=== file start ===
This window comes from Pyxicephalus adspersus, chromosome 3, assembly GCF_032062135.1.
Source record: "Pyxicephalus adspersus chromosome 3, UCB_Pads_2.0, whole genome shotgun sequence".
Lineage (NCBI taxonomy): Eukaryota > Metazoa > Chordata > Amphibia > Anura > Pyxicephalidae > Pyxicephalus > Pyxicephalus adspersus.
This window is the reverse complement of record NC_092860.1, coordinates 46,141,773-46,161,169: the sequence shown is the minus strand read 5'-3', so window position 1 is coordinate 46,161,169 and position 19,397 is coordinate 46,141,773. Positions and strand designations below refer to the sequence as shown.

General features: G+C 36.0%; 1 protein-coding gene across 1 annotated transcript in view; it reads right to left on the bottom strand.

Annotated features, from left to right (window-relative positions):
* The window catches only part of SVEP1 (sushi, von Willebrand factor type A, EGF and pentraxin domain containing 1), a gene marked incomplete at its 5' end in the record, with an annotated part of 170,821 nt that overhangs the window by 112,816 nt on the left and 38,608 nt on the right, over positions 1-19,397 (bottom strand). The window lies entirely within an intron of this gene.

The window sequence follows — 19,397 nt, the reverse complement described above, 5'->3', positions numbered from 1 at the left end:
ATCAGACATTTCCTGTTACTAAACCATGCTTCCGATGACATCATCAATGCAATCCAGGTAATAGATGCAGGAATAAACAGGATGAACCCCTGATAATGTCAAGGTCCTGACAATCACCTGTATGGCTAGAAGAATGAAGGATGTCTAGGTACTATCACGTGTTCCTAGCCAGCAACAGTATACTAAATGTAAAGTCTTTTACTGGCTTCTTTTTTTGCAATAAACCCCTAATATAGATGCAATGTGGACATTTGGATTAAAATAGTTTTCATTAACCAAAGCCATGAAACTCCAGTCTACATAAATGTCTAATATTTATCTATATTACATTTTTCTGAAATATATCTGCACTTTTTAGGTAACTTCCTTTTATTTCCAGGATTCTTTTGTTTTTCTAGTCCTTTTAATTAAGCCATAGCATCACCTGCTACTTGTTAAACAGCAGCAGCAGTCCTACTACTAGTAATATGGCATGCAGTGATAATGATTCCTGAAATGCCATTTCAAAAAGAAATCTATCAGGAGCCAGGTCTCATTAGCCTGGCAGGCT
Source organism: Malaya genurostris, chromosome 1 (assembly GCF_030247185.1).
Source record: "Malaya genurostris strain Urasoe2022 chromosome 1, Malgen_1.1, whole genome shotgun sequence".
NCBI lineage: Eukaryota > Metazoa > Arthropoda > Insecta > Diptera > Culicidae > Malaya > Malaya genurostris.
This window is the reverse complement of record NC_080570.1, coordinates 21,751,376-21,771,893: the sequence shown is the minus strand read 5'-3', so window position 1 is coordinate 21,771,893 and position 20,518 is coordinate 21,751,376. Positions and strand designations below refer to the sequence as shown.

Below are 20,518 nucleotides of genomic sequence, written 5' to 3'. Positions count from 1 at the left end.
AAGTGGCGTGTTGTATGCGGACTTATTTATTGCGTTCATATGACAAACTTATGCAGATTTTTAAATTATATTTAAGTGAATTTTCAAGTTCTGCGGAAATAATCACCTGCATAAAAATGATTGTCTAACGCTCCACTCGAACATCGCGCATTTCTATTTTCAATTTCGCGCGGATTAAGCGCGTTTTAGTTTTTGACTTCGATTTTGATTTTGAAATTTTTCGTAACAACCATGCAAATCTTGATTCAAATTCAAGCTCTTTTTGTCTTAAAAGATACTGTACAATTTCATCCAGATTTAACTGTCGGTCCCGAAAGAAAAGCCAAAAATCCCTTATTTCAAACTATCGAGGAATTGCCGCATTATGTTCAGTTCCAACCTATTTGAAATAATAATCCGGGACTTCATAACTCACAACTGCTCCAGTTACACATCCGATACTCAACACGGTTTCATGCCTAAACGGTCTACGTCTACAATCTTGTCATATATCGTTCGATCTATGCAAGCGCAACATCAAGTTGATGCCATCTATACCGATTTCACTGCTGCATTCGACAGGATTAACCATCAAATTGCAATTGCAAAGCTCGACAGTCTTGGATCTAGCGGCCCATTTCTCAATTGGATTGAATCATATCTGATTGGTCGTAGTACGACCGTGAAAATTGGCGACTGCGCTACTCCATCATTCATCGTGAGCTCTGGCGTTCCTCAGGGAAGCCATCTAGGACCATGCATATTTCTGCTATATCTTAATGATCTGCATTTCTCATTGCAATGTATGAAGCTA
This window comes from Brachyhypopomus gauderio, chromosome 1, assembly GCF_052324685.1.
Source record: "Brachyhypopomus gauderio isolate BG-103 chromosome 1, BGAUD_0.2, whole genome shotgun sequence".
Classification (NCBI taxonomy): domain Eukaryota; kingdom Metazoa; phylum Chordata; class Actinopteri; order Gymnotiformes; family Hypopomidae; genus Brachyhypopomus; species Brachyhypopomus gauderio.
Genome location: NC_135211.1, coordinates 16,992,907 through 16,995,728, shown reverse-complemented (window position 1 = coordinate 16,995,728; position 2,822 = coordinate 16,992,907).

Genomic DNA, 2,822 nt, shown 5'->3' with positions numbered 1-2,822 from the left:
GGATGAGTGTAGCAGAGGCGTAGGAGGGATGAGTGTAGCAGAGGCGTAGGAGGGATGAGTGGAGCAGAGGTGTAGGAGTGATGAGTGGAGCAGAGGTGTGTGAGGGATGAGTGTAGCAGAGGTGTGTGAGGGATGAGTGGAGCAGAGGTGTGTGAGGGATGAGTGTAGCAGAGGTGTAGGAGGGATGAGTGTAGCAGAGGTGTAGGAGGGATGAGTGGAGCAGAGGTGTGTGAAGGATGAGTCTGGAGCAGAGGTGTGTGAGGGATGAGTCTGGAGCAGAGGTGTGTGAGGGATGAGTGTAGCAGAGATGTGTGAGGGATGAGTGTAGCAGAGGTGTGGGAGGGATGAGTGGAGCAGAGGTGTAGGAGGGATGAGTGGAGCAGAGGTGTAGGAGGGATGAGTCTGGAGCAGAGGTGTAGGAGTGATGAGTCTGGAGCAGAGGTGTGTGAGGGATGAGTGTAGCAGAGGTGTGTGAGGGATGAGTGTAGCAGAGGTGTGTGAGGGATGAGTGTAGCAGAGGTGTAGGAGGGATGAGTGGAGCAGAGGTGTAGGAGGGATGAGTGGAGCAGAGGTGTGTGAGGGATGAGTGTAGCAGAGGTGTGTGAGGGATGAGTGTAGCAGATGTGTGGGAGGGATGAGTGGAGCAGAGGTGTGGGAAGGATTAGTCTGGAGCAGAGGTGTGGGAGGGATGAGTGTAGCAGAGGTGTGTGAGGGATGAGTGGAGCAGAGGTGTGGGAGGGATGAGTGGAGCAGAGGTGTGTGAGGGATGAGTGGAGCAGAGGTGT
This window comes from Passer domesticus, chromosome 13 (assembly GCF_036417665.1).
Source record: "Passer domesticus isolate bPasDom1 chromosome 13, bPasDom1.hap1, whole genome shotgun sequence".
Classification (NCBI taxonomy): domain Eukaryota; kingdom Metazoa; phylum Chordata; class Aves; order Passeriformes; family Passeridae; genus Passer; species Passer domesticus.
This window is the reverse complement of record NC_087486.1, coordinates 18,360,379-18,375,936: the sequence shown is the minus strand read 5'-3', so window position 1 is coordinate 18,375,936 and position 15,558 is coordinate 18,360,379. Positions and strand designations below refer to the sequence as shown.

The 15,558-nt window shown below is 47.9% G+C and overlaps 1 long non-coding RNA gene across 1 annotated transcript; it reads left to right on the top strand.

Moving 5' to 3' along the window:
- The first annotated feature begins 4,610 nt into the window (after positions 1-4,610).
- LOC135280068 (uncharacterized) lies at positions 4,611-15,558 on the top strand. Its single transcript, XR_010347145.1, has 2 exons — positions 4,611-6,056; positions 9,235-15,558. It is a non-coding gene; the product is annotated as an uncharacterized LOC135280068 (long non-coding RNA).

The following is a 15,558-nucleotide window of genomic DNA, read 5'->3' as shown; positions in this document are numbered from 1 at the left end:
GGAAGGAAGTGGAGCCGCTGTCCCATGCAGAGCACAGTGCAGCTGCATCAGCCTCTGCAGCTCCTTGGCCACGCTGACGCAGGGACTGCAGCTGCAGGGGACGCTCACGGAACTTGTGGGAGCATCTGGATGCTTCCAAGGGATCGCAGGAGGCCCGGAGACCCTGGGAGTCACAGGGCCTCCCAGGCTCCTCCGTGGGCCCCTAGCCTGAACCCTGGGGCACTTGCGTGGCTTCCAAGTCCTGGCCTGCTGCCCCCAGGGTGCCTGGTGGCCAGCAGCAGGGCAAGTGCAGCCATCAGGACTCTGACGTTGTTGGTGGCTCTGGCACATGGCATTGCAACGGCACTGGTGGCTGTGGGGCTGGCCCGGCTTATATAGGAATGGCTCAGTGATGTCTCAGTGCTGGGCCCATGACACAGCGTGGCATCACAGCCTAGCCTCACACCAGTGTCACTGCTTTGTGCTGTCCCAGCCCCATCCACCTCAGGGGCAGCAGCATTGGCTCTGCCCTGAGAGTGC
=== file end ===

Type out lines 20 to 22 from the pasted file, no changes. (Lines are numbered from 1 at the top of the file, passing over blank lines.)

Genomic DNA, 2,822 nt, shown 5'->3' with positions numbered 1-2,822 from the left:
GGATGAGTGTAGCAGAGGCGTAGGAGGGATGAGTGTAGCAGAGGCGTAGGAGGGATGAGTGGAGCAGAGGTGTAGGAGTGATGAGTGGAGCAGAGGTGTGTGAGGGATGAGTGTAGCAGAGGTGTGTGAGGGATGAGTGGAGCAGAGGTGTGTGAGGGATGAGTGTAGCAGAGGTGTAGGAGGGATGAGTGTAGCAGAGGTGTAGGAGGGATGAGTGGAGCAGAGGTGTGTGAAGGATGAGTCTGGAGCAGAGGTGTGTGAGGGATGAGTCTGGAGCAGAGGTGTGTGAGGGATGAGTGTAGCAGAGATGTGTGAGGGATGAGTGTAGCAGAGGTGTGGGAGGGATGAGTGGAGCAGAGGTGTAGGAGGGATGAGTGGAGCAGAGGTGTAGGAGGGATGAGTCTGGAGCAGAGGTGTAGGAGTGATGAGTCTGGAGCAGAGGTGTGTGAGGGATGAGTGTAGCAGAGGTGTGTGAGGGATGAGTGTAGCAGAGGTGTGTGAGGGATGAGTGTAGCAGAGGTGTAGGAGGGATGAGTGGAGCAGAGGTGTAGGAGGGATGAGTGGAGCAGAGGTGTGTGAGGGATGAGTGTAGCAGAGGTGTGTGAGGGATGAGTGTAGCAGATGTGTGGGAGGGATGAGTGGAGCAGAGGTGTGGGAAGGATTAGTCTGGAGCAGAGGTGTGGGAGGGATGAGTGTAGCAGAGGTGTGTGAGGGATGAGTGGAGCAGAGGTGTGGGAGGGATGAGTGGAGCAGAGGTGTGTGAGGGATGAGTGGAGCAGAGGTGT
This window comes from Passer domesticus, chromosome 13 (assembly GCF_036417665.1).